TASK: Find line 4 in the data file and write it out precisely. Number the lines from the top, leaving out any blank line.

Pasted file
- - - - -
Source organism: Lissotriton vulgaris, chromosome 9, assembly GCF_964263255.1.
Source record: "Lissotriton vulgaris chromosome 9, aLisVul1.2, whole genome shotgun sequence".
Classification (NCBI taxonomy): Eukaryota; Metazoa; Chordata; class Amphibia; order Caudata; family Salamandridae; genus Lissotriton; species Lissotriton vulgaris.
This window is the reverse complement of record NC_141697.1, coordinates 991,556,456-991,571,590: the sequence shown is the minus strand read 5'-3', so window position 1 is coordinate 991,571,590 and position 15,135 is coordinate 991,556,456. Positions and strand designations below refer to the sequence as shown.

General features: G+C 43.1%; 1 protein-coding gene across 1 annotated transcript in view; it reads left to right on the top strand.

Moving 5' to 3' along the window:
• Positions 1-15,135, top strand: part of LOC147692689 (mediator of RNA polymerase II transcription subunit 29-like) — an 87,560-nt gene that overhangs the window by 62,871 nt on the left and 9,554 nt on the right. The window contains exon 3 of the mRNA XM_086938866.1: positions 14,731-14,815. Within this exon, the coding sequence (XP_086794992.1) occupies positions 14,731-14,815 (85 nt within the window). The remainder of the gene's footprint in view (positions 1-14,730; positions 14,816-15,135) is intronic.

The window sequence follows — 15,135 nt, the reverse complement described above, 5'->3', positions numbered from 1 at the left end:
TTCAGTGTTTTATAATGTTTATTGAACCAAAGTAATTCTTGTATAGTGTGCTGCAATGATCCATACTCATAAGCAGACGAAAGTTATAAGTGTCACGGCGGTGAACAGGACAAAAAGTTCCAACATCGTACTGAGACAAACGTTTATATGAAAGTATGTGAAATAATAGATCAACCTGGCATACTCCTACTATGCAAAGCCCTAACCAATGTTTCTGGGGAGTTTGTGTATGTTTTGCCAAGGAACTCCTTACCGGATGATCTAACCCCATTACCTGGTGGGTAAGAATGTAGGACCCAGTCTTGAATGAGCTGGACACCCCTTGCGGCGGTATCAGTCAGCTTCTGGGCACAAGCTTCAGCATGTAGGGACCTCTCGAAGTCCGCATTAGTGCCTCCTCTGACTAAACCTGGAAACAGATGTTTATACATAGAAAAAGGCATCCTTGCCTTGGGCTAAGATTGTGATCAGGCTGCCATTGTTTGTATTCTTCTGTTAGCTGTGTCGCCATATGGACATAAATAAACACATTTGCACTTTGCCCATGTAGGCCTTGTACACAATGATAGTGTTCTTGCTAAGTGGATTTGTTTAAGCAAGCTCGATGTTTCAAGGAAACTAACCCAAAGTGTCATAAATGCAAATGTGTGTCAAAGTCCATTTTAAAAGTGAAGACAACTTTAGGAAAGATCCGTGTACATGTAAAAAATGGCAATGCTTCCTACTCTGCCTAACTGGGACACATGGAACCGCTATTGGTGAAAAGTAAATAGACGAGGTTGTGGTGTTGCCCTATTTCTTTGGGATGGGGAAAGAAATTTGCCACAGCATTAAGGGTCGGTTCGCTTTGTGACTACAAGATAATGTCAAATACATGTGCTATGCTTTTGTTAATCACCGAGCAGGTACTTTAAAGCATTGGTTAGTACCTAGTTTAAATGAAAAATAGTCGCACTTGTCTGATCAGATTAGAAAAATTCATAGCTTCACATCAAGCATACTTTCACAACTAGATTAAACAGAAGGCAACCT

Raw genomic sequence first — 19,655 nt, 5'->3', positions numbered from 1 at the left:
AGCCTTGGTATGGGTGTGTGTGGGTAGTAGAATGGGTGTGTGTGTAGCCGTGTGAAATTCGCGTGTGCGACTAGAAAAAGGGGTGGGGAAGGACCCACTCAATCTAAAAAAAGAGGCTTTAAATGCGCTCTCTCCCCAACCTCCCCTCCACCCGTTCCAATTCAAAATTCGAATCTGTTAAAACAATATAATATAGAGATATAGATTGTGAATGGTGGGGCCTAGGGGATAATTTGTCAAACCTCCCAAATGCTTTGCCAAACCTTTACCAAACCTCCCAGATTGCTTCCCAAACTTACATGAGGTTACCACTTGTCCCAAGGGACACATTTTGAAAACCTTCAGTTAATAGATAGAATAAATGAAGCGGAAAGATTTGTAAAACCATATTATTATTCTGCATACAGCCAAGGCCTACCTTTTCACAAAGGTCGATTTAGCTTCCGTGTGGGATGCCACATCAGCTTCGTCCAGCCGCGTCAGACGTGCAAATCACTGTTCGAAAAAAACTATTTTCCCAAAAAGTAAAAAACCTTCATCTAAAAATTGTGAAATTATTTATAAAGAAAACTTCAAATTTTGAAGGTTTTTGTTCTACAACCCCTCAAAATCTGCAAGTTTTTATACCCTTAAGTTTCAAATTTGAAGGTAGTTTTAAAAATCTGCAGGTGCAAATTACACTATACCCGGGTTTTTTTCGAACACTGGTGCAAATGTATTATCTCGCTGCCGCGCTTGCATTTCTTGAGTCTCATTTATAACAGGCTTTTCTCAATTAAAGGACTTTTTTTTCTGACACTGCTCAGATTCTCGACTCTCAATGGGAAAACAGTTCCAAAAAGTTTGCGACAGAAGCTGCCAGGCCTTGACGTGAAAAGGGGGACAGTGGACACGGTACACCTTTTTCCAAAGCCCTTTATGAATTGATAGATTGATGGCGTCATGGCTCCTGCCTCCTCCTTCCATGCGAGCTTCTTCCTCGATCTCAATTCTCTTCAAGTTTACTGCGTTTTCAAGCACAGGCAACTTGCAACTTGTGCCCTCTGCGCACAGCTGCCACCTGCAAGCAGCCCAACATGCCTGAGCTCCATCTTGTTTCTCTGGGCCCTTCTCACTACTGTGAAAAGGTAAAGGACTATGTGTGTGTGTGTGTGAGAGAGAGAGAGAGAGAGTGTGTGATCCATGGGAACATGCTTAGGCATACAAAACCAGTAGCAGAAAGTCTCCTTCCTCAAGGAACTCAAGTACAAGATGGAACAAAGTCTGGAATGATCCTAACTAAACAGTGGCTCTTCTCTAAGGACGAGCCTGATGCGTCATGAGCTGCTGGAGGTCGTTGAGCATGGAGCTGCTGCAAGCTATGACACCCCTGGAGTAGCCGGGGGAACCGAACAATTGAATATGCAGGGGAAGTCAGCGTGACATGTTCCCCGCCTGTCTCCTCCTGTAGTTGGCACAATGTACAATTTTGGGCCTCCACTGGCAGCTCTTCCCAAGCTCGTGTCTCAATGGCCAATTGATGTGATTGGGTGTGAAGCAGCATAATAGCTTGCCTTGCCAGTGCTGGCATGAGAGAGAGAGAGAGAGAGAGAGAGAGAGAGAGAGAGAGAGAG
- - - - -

This window is the reverse complement of record NC_141697.1, coordinates 991,556,456-991,571,590: the sequence shown is the minus strand read 5'-3', so window position 1 is coordinate 991,571,590 and position 15,135 is coordinate 991,556,456. Positions and strand designations below refer to the sequence as shown.